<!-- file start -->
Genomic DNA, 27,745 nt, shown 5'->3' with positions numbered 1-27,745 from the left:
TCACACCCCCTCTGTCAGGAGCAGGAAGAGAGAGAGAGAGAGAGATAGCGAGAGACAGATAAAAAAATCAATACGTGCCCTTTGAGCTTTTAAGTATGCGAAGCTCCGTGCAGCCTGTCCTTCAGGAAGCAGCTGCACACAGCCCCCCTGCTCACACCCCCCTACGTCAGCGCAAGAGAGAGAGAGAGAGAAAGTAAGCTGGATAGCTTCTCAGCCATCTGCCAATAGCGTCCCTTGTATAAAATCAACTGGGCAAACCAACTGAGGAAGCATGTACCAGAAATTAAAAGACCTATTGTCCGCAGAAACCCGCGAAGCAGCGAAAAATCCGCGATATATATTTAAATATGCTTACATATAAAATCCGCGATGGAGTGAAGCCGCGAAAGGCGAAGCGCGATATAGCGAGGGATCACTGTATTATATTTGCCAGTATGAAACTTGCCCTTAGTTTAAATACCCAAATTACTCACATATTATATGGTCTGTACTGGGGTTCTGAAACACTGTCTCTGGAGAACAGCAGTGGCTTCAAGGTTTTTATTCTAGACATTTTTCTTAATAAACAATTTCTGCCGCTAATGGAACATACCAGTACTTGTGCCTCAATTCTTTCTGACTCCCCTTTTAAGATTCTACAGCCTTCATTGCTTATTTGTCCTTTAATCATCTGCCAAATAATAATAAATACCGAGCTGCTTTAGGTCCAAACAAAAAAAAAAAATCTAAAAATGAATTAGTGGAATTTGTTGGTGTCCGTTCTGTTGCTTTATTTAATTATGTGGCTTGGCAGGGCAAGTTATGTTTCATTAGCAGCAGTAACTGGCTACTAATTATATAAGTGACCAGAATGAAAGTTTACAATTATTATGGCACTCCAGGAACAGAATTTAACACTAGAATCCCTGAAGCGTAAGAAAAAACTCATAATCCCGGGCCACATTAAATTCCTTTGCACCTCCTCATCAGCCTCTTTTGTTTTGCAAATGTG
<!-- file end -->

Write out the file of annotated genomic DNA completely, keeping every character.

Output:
Genomic DNA, 27,745 nt, shown 5'->3' with positions numbered 1-27,745 from the left:
TCACACCCCCTCTGTCAGGAGCAGGAAGAGAGAGAGAGAGAGAGATAGCGAGAGACAGATAAAAAAATCAATACGTGCCCTTTGAGCTTTTAAGTATGCGAAGCTCCGTGCAGCCTGTCCTTCAGGAAGCAGCTGCACACAGCCCCCCTGCTCACACCCCCCTACGTCAGCGCAAGAGAGAGAGAGAGAGAAAGTAAGCTGGATAGCTTCTCAGCCATCTGCCAATAGCGTCCCTTGTATAAAATCAACTGGGCAAACCAACTGAGGAAGCATGTACCAGAAATTAAAAGACCTATTGTCCGCAGAAACCCGCGAAGCAGCGAAAAATCCGCGATATATATTTAAATATGCTTACATATAAAATCCGCGATGGAGTGAAGCCGCGAAAGGCGAAGCGCGATATAGCGAGGGATCACTGTATTATATTTGCCAGTATGAAACTTGCCCTTAGTTTAAATACCCAAATTACTCACATATTATATGGTCTGTACTGGGGTTCTGAAACACTGTCTCTGGAGAACAGCAGTGGCTTCAAGGTTTTTATTCTAGACATTTTTCTTAATAAACAATTTCTGCCGCTAATGGAACATACCAGTACTTGTGCCTCAATTCTTTCTGACTCCCCTTTTAAGATTCTACAGCCTTCATTGCTTATTTGTCCTTTAATCATCTGCCAAATAATAATAAATACCGAGCTGCTTTAGGTCCAAACAAAAAAAAAAAATCTAAAAATGAATTAGTGGAATTTGTTGGTGTCCGTTCTGTTGCTTTATTTAATTATGTGGCTTGGCAGGGCAAGTTATGTTTCATTAGCAGCAGTAACTGGCTACTAATTATATAAGTGACCAGAATGAAAGTTTACAATTATTATGGCACTCCAGGAACAGAATTTAACACTAGAATCCCTGAAGCGTAAGAAAAAACTCATAATCCCGGGCCACATTAAATTCCTTTGCACCTCCTCATCAGCCTCTTTTGTTTTGCAAATGTG